Poorly maintained roads, roads with many potholes, and even speed bumps can all accelerate wheel bearing failure because of the added stress that these things place on the suspension and wheel assembly. This is just one reason that vehicles bought and used within the northeast of the country are often passed over for those bought and maintained in Florida or California.
Wheels and tires that are not properly balanced or aligned, or ones that are not balanced at all can also cause undue stress on wheel bearings. This may not have the immediately jarring impact like a pothole or a particularly bumpy road, but it will wear them slower and cause premature failure.
Any car accident can cause the failure of just about any component within a vehicle. If the damage is extensive enough, the car will be totaled. The wheel assembly, though, is a prime culprit for even minor accidents since it is an exposed component. Both the front wheel bearings and rear wheel bearings are always at high risk for damage during an accident as a result of any impact to the wheels, wheel assembly, or hub assembly.
Many people forget that their driving style can have a negative effect on their vehicle’s lifespan as a whole. Aggressive drivers generally use more fuel than more passive drivers, but they also contribute to faster wear and tear on nearly all components of their vehicle. The wheel bearings take an especially hard beating because of the axial and radial loads they carry during cornering, braking, and acceleration.
The quality of the parts you install has a great impact on their longevity. Recalls often happen because of a manufacturing flaw or because the quality of an installed part is known to be shoddy. Just with everything else, quality wheel bearings will hold up better over time than the cheapest and most quickly deliverable products.
If you need your wheel bearings replaced, it is important to find a reputable repair shop that has good reviews so that you know their work is good. A repair shop known to rush and do poor work will not bode well for the life of any part they install.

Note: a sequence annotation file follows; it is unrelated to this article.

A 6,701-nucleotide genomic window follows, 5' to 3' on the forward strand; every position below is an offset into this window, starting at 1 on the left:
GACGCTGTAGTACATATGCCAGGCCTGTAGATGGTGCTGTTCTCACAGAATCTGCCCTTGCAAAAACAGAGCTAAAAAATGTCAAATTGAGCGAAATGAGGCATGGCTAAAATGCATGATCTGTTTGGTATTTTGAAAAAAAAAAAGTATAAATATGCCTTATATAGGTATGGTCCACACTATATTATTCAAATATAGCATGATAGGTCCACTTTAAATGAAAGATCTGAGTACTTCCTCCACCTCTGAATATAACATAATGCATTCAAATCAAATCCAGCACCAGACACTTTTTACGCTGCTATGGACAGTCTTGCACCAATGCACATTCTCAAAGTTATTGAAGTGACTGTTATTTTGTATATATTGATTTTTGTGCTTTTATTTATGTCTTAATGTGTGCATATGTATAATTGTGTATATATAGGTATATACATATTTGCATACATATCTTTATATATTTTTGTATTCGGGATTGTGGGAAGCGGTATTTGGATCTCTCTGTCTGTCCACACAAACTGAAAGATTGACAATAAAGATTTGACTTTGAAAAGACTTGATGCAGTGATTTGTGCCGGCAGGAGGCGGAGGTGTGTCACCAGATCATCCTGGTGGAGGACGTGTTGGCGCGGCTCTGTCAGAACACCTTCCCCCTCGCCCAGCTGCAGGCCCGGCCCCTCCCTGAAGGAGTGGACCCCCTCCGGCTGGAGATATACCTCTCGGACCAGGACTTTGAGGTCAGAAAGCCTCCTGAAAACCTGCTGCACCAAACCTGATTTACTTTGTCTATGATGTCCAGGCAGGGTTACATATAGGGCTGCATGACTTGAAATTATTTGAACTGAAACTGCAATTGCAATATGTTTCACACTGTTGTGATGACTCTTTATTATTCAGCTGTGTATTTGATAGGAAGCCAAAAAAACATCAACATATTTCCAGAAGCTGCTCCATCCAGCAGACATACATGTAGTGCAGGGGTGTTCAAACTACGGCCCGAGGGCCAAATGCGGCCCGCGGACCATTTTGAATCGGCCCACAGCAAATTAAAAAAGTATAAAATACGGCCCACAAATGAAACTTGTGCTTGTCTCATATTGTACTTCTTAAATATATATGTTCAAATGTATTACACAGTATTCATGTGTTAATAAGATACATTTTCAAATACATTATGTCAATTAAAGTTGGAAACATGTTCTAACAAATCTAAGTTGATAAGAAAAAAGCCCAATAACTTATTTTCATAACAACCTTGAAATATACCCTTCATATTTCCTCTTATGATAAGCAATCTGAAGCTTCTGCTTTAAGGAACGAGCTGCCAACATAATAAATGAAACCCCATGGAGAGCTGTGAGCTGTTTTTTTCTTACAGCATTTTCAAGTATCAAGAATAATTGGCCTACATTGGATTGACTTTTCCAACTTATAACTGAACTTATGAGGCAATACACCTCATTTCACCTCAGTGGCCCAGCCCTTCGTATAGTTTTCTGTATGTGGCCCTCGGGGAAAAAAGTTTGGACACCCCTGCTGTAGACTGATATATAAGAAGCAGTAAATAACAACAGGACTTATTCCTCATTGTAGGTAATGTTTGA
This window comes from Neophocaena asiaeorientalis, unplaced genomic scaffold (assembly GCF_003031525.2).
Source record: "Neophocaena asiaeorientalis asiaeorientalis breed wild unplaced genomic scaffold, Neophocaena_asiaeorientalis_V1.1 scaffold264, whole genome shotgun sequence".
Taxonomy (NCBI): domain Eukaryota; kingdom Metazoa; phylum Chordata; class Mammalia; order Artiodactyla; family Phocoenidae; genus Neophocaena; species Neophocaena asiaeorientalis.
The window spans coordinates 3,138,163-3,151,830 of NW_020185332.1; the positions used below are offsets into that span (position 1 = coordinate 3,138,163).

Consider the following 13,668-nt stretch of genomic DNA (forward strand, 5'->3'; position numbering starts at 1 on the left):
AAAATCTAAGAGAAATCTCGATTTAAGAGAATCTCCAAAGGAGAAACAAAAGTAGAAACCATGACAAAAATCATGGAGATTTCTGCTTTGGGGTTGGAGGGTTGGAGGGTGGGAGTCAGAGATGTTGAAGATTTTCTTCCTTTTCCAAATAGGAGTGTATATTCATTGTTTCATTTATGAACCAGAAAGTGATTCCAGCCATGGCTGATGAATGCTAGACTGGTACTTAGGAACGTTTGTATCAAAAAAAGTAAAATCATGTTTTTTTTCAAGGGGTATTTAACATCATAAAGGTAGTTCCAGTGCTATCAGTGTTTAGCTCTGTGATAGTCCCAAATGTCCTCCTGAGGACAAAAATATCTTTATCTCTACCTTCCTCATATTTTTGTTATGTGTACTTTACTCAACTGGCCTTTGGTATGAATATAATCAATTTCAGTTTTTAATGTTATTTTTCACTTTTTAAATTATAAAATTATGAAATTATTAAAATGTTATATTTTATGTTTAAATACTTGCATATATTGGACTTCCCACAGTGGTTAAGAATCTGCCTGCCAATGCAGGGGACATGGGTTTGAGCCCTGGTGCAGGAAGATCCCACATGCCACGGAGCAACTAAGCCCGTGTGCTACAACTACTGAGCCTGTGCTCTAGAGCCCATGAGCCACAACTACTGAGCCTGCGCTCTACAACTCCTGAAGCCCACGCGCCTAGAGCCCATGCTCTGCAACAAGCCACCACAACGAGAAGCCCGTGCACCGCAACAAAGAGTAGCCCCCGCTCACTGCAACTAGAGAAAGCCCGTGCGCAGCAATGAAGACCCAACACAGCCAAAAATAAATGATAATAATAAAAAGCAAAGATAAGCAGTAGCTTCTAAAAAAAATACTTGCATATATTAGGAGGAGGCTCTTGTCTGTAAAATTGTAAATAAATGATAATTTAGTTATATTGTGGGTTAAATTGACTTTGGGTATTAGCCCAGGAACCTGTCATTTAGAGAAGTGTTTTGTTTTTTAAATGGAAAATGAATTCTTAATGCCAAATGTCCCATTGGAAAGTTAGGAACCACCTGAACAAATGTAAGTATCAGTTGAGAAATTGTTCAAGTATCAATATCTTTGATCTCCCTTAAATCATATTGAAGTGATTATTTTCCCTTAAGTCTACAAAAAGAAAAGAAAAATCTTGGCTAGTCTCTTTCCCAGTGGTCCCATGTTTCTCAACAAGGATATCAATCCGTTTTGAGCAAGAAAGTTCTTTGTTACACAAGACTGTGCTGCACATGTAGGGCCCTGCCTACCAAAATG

It is possible to replace your own wheel bearings at home, but as with everything, it is important to know what you are doing. Of course, there is a first for everything, and you have to start somewhere, but installing something as important as wheel bearings incorrectly could have dire consequences, or, at the very least, can decrease their lifespan significantly.
Replacing Your Worn-Out Wheel Bearings
Compared to other auto repairs, wheel bearing replacement is usually quite inexpensive. Repair Pal estimates that it can cost between $300 and $400 on average to replace worn wheel bearings, including parts and labor. For parts that carry so much weight – literally – this is a small price to pay compared to the safety ramifications if left alone.
Replacing the wheel bearings yourself will only cost the parts and your time. In order to access the wheel bearings, you will need to remove the wheel hub assembly, including the brake calipers and rotors.
Do You Need New Wheel Bearings?
Given all this information, the question is whether or not you need new wheel bearings. If, while driving, you experience any one of the common symptoms of wheel bearing failure, it is a good idea to have your vehicle checked out at the very least. If you experience two or more worn wheel-bearing signs, you should take your vehicle to your favorite repair shop immediately.
Bad wheel bearings not only affect your vehicle’s safety, but they can have an adverse effect on other close components like your CV shaft, driveshaft, axle shaft, other drivetrain components, and of course, your tires and brakes.
What Even Are Wheel Bearings?
Wheel bearings are circular components that contain ball bearings, roller bearings, or tapers contained within a metal ring. The entire bearing assembly looks like a metal doughnut, and it fits tightly within the wheel hub at the end of the drive axle. The set of steel balls within the bearing assembly allow certain components to move freely while keeping others stationary.
Components of the hub assembly such as the brake pads and brake caliper are not permitted to move while the brake rotor and wheel can spin freely and securely as long as the wheel bearings remain tight, retaining the proper lubrication within the bearing assembly. When the bearings wear out or become damaged, the entire hub and wheel assembly can become loose.
Bad wheel bearings can pose a safety hazard while driving since they help bear both the axial and radial loads on the hub assembly created by your everyday driving habits. Replacing them is a relatively inexpensive fix that is crucial if you suspect that your wheel bearings are starting to wear out or malfunction.
Unfortunately, strange grinding or humming noises can be a preliminary sign of bad wheel bearings, a part of the vehicle about which few people think, despite its importance. Not only do wheel bearings help maintain a smooth ride, but they are also crucial to the connection between the drive axle and wheel hub assembly.